The Crime Victims Fund is still refilling with VOCA funds thanks to our collective advocacy. Here’s how we navigate the next few years toward sustainability.
The president has signed into law an Omnibus Spending Bill, defining the federal budget for the coming year. The Omnibus Bill includes a number of critical updates that affect VOCA (Victims of Crime Act) funding for CACs and NCA grant funding allocated through VOCAA (Victims of Child Abuse Act). Here’s an insider’s view of what’s happening in Washington and what critical actions you can take to help ensure abundant, sustainable funding for CACs for years to come.
What’s happening with VOCA?
The FY 22 Federal Budget is law, and VOCA is funded at the minimum floor level we in the CAC movement requested at $2.6B. This is $600M more than last year, and a 40% increase in the dollar amounts going to states to distribute through VOCA administrators. Thanks to the minimum floor, we have one year of funding at the level we requested.
What’s at stake for CACs?
However, even though the Crime Victims Fund (CVF) began replenishing after the passage of the VOCA Fix Bill, the fund is still currently low. The CVF, which funds VOCA, is derived of federal criminal fines, forfeited bail bonds, penalties, and special assessments collected by U.S. Attorneys’ Offices, federal courts, and the Federal Bureau of Prisons. Cases must be tried, and funds must be collected and then deposited to replenish the CVF before the full effect of the VOCA Fix is felt. All signs are pointing to the CVF being back on a sustainable path, but CACs and Chapters must advocate hard to ensure that VOCA funding for children is available in the meantime.
When kids come in the door of the CAC, we want them to understand that there are adults ready to hear them, and believe them. When we asked them, 98% of children served by our nation’s 924 Children’s Advocacy Centers (CACs) told us we listened to them. They felt heard by our passionate advocates. Yet, these same CACs that heal lives need sustainable VOCA funding even as the CVF refills.
How VOCA and the CVF work
These fines and settlements ultimately determine how much funding goes into CVF, and Congressional appropriators are ultimately the ones who determine how much is released from it to State VOCA administrators. Finally, these VOCA administrators have discretion over how much of these funds to release to CACs and other victim service agencies in their states. If the fund falls too low, or if they are concerned about future revenues, state VOCA administrators may hold back some or all available funds to insure against future cuts to victim service agencies.
Here’s a diagram explaining how the CVF and VOCA work: sort of like a reservoir. Money flows in, and after a historic drought and our hard work to repair the levee where funds were leaking out, the reservoir is slowly refilling. CACs depend on this money to help hope and healing bloom in communities across the country.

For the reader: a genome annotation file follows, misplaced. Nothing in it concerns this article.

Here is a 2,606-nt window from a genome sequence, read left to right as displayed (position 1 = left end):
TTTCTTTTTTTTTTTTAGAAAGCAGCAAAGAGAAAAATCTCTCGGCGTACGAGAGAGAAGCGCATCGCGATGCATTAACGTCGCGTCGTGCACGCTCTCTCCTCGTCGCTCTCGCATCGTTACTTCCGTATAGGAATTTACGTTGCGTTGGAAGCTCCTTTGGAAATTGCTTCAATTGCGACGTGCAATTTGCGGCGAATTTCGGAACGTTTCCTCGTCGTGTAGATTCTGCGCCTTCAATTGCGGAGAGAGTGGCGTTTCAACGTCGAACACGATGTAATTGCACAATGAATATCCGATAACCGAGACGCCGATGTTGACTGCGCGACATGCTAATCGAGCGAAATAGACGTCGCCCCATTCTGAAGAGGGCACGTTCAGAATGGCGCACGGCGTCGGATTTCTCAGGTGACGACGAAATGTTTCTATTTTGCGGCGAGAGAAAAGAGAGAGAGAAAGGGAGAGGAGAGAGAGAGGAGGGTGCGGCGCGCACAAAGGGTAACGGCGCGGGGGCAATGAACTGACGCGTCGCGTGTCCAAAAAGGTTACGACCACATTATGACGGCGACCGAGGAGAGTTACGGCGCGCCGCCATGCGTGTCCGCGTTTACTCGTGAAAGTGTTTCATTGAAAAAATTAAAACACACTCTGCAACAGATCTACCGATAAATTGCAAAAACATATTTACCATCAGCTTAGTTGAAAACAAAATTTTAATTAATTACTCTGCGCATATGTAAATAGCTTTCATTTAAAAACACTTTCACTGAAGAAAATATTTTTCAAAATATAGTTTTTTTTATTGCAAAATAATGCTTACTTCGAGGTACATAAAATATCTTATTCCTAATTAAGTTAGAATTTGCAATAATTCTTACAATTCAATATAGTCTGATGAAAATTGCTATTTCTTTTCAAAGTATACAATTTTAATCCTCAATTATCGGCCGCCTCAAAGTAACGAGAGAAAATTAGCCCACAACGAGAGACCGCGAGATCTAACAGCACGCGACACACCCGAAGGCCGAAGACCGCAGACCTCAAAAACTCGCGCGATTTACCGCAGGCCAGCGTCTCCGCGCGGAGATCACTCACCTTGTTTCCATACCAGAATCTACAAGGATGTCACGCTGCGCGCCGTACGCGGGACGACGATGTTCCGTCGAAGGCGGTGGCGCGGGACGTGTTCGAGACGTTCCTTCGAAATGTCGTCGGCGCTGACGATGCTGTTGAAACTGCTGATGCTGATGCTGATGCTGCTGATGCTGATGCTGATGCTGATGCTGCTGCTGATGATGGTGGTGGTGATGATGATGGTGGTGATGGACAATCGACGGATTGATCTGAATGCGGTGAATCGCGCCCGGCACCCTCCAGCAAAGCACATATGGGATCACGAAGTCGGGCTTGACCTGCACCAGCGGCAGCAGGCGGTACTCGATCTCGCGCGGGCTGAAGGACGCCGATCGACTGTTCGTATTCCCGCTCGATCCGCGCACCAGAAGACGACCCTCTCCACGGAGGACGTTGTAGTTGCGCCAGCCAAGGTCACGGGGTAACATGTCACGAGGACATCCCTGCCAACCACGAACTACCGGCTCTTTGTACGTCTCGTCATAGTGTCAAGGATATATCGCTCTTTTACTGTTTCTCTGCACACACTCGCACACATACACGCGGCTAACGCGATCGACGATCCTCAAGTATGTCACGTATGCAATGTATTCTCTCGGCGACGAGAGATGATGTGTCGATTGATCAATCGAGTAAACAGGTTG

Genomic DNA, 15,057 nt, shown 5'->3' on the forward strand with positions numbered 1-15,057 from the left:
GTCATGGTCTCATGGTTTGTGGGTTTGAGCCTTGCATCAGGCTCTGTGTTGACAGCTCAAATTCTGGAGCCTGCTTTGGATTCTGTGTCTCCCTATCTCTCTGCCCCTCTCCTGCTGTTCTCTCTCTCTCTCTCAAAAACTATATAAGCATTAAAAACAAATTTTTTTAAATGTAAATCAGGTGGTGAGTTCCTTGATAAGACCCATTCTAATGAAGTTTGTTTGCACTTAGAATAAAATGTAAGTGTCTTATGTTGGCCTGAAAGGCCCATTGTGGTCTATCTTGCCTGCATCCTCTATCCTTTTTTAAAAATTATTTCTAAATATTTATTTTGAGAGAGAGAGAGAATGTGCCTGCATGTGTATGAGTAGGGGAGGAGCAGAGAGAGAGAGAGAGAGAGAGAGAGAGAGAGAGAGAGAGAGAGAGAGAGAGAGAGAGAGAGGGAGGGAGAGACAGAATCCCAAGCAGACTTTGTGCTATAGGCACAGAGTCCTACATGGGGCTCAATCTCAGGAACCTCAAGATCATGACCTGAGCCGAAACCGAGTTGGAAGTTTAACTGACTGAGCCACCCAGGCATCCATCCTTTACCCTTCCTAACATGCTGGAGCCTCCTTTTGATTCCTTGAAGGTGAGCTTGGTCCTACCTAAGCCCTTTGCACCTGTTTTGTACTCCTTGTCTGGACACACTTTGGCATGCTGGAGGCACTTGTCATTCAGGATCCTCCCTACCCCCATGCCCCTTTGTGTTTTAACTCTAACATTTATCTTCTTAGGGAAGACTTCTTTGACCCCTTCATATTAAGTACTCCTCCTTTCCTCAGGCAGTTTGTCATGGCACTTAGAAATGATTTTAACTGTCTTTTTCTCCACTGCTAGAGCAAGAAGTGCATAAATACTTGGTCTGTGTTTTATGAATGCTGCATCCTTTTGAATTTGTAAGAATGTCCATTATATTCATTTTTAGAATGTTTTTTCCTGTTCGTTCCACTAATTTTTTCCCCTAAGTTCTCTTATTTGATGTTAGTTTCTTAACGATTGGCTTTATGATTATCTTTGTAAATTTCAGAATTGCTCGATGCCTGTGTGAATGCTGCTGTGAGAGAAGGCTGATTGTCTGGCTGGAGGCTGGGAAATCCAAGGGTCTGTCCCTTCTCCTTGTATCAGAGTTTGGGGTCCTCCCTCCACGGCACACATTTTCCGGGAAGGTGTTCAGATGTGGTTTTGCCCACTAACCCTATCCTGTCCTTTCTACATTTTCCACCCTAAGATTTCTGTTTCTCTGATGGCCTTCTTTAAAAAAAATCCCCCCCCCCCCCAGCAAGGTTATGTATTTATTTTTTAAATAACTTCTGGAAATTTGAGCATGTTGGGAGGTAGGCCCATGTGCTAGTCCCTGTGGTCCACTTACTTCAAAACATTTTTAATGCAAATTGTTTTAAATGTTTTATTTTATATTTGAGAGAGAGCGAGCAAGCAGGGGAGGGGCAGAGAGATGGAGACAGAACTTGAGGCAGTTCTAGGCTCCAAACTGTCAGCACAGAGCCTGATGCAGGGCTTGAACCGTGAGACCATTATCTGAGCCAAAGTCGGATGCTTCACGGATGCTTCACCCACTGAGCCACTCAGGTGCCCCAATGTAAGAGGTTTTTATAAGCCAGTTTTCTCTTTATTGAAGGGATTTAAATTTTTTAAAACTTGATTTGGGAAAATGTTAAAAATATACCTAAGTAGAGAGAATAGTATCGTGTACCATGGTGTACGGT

Meanwhile, Congress has opened up the flow from the reservoir to State VOCA Administrators. These State VOCA Administrators are tasked with ensuring states and communities have sustainable funding based on what they get from Congress. While many are cautious about releasing all the funds now, concerned about the future weather, it’s our job to help them understand the immediate need in communities and advocate for an appropriate level of funding so CACs can keep functioning.
What is NCA doing?
- Thanking Congressional supporters for these important increases in funding as we continue to educate about the need for more funding.
- Advocating to both DOJ and Congress to ensure that all parties understand the impacts of funding cuts, interruptions, and uncertainty on our services to children and families.
- Providing specialized technical assistance and guidance as needed to CAC and Chapter advocacy leaders to develop a state-specific approach to ensure level, sustainable funding.
What’s happening with the Victims of Child Abuse Act?
The President has signed the Omnibus Bill, funding VOCAA through the rest of the federal fiscal year, funding 2023 NCA grants to CACs and Chapters. In the Omnibus Bill, VOCAA will receive $33 million for FY22. Despite highly anticipated increases of significantly more, we very much appreciate the $3 million increase over our current funding levels. In their final negotiations Congress made across the board cuts to most expected discretionary increases to offset other spending priorities such as aid to Ukraine.
While this is disappointing, we have already begun fighting to reestablish the higher funding levels in the FY23 budget. You will receive ways to help with that in coming days. Chapters can get more state-specific information from our government affairs team regarding what this means for the upcoming grant year for Chapter funds. But, Chapters should rest assured that this level of increase will allow us to meet our commitment to offset the lost $15,000 per Chapter in RCAC funding in the upcoming year.
What can I do right now to bring #PowerToTheKids and amplify their voices?
The more you can do to amplify the voices of kids to our elected officials, the better chance this action to build sustainability for CACs will work! It’s up to you and your network.
We’re more than just a voice for kids. We’re listening to them.
When we say amplify kids’ voices, we mean it. Through the Outcome Measurement System (OMS) Youth Feedback Survey, we have been able to collect anonymous responses directly from the kids we serve. What did they say? They told us CACs matter to them, and that these services change lives. Learn about it from the CAC professionals and data scientists who created the survey project and worked with the kids we serve in this short video.